My Donna Africa Showreel 2012 http://youtu.be/RSnzBPc0YIoMy fav corset & stocking & shoes

Personal now – what outfits and shoes would you normally be found wearing?

I have a great passion for fashion and shoes, shoes, shoes! As far as I am concerned you can never have enough of shoes! I have amassed a huge collection of shoes & boots, that they have literally taken a life of their own & have taken over my entire bedroom! My sister Lyn who is a DIY kinda gal, has kindly offered to put up shelving on my bedroom walls to showcase all my show-stopping shoes and boots! Fashionwise, I love Hollywood styled glamour and vintage and just simply love my pencil skirts, frilly blouses with darts, stockings and mad about hat, hats, hats!  My personal motto, “If you want to get ahead wear a hat on your head!”cKWPv4G_6uhk5Yn8MJNLVE1a1Cws9U3e5ASpHcSuPhY

Do you have any favourite shops or online sites?

I am a bit of grab a great bargain kinda gal and if I sniff out the smell of a sale I am there in a heart beat! I’m not one for name dropping shops as surely, I should get paid for advertising them? lol! I don’t like to follow the pack and very much an individual and if I was to wear a label it would have to be my very own Donna Africa label! I tend to shop online just for the mere convenience of it all but prefer to buy my clothes on the High Street as I like to try them on before I buy!

What’s on your fashion/shoe wish list?My fav 50's dress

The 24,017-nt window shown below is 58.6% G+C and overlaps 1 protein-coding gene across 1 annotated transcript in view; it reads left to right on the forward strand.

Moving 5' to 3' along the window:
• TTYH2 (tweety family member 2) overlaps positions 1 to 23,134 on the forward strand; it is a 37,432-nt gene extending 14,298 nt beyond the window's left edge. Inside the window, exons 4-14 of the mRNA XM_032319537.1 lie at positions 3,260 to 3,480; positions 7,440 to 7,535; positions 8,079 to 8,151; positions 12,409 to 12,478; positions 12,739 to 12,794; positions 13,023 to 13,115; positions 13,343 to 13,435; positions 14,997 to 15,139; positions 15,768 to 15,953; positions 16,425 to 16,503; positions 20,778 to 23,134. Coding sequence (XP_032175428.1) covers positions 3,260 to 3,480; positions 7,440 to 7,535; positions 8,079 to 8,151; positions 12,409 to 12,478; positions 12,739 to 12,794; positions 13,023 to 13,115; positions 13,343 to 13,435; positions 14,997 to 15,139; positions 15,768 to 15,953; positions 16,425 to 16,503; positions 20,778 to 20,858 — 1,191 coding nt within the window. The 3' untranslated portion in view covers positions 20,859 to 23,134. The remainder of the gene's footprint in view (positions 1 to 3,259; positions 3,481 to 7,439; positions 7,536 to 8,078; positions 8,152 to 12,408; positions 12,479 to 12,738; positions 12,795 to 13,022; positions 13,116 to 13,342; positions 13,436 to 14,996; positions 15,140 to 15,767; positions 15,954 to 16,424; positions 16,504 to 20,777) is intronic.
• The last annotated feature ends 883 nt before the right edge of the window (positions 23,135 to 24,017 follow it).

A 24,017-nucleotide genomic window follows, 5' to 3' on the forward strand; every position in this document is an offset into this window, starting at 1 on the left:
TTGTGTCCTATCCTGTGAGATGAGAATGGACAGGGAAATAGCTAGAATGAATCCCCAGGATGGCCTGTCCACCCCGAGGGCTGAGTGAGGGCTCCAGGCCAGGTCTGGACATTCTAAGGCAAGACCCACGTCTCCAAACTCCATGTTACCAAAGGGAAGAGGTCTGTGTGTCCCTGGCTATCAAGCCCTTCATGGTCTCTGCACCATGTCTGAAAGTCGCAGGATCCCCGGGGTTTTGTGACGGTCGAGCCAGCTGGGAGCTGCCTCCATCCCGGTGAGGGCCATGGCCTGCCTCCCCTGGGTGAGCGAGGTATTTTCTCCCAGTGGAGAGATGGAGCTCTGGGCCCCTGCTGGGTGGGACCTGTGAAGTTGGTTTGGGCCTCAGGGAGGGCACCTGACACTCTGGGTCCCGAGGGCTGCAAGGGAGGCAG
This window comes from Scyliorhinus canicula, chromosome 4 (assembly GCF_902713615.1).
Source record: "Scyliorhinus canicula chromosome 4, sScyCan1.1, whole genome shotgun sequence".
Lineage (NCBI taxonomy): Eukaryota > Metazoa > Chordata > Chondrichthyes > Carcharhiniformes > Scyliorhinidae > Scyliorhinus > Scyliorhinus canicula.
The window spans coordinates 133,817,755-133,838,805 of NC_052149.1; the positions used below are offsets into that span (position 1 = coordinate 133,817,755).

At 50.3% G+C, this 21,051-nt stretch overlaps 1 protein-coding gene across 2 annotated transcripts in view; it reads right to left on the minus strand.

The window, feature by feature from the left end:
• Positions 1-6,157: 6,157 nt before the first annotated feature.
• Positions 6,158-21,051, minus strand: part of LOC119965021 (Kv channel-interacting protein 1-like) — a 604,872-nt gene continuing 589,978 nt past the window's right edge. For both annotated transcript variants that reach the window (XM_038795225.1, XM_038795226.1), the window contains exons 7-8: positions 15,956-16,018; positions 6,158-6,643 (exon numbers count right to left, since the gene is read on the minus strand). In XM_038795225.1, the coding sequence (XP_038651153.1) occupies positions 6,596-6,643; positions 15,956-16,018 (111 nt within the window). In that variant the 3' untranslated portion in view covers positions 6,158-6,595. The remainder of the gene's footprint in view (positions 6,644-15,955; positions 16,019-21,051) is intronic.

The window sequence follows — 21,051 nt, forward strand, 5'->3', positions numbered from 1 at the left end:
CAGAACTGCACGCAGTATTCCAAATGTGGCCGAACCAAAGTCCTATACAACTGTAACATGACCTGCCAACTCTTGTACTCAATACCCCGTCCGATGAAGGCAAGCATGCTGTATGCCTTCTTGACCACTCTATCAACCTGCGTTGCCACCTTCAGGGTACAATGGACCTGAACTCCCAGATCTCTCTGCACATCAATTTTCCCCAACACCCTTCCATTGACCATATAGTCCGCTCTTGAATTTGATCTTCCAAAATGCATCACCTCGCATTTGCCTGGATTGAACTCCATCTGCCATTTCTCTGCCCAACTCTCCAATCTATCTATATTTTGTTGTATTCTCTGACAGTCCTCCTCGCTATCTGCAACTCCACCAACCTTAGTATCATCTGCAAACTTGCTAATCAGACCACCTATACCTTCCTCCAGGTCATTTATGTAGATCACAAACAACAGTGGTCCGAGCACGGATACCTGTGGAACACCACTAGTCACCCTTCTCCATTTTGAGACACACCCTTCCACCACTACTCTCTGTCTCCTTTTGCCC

Well after my sister Lyn has put up my shelving for my shoes, I would then like to add to my collection:
Some stylish stiletto heels, thigh high leather boots, monochrome boots/shoes, and since summer is on the way, I would love a pair of sexy silver leg lace-up sandals and a pair gorgeous spanish espadrille wedges for the beach! Also seeking to find a pair of tap and ballroom dance shoes size 4?
Links you would like to share:
I hope I have inspired you to simply be YOU as YOU are all UNIQUE and ONE of a kind!353643085
If you would like to follow me, I can be found on Twitter & I follow back! https://twitter.com/DonnaAfrica
Donna Africa was interviewed live on Las Vegas KLAV 1230 AM Radio on 24 May 2013 with Sexy Roxy, Cable Guy Larry, Celeb Pee Wee Herman & Producer Tony. Discussing about her journey spanning three countries and portfolio consisting of published poetry, reality TV, modelling and acting. Catch the interview on: https://soundcloud.com/donna-africa-thompson/donna-africa-on-celeb-onset
My Fav Catsuit Costume (2)I enjoyed nattering with you Donna..thank you for joining us this week….
Linda x
Photo credits: The photos have been published with kind permission from Donna Africa